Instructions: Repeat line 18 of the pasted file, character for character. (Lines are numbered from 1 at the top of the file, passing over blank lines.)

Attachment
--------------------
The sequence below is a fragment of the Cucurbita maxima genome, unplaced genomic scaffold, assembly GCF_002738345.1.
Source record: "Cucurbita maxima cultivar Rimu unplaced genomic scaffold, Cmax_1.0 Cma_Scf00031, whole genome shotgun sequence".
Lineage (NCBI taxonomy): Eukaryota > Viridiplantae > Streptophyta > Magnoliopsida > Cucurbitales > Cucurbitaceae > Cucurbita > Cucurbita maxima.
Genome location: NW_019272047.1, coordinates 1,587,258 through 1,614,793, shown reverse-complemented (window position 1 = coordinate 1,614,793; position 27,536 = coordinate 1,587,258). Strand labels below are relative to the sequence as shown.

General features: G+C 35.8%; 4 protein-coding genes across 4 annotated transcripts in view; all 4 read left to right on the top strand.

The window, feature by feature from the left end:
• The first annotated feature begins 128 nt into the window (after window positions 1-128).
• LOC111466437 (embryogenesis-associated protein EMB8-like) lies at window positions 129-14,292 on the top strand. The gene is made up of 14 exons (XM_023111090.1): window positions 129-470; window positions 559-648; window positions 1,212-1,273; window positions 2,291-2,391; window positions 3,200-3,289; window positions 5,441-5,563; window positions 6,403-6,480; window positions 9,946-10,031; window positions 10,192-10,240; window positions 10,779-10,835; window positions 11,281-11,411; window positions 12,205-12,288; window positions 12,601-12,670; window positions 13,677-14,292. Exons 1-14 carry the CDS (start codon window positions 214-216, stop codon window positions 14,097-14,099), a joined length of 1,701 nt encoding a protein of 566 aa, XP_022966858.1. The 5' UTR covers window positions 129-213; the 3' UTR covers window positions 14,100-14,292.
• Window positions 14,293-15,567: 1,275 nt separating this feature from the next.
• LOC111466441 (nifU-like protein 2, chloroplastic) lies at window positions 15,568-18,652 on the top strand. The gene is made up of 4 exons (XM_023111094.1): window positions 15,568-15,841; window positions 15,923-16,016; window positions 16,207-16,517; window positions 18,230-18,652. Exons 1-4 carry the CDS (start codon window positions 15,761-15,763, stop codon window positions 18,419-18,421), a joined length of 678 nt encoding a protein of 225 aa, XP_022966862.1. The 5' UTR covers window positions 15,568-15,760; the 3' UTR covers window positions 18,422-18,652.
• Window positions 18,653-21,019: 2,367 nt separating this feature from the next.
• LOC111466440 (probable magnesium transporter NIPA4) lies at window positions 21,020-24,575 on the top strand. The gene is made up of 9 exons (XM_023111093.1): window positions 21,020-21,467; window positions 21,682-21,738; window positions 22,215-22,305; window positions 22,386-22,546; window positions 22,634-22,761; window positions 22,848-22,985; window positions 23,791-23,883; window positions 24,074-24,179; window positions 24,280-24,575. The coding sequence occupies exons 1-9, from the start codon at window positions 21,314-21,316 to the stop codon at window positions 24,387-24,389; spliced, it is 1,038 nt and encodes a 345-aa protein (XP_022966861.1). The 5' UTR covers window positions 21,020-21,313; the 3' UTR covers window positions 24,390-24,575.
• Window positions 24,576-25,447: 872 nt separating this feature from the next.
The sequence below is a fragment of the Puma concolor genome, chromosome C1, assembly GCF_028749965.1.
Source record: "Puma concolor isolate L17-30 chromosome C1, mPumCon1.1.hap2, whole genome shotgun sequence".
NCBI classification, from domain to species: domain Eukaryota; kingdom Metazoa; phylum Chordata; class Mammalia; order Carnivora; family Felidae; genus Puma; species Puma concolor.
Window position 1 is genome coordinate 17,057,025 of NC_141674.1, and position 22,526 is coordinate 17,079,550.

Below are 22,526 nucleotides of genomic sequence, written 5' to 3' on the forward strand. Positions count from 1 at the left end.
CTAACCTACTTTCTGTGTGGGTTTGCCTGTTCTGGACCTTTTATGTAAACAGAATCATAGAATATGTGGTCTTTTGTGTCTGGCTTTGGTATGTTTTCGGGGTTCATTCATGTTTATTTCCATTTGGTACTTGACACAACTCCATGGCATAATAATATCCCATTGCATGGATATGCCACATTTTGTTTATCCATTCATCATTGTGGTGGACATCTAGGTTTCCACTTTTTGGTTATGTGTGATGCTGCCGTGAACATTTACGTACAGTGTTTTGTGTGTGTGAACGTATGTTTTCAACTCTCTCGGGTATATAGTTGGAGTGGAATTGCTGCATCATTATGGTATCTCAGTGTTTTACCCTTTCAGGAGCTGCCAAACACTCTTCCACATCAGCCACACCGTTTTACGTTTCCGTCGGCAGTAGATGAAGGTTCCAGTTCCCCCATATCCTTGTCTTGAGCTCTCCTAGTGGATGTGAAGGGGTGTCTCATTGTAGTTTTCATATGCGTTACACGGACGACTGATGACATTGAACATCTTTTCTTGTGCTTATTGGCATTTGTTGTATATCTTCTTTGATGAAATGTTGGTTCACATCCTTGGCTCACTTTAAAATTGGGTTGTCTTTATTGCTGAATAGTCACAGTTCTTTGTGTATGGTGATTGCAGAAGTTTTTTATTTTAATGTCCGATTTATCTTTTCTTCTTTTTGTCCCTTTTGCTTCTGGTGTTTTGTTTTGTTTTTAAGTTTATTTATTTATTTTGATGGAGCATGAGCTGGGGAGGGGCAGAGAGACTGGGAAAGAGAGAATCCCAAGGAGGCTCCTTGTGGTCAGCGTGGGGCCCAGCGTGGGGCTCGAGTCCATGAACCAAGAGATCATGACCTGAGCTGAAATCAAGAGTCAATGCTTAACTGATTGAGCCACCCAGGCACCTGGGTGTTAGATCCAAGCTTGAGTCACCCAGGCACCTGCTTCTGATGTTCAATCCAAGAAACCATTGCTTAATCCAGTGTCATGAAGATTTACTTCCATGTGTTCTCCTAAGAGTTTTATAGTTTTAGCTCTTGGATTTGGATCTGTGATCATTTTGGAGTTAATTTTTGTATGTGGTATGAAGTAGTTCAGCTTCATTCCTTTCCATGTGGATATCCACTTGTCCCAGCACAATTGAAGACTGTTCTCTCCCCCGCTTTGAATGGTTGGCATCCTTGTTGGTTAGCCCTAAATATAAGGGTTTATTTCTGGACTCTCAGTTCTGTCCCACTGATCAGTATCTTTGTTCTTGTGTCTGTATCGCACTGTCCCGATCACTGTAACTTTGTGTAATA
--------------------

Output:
Below are 22,526 nucleotides of genomic sequence, written 5' to 3' on the forward strand. Positions count from 1 at the left end.